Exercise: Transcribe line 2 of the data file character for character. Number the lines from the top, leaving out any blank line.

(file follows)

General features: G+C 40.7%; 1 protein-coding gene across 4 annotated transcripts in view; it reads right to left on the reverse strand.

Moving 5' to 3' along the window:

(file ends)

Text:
Moving 5' to 3' along the window: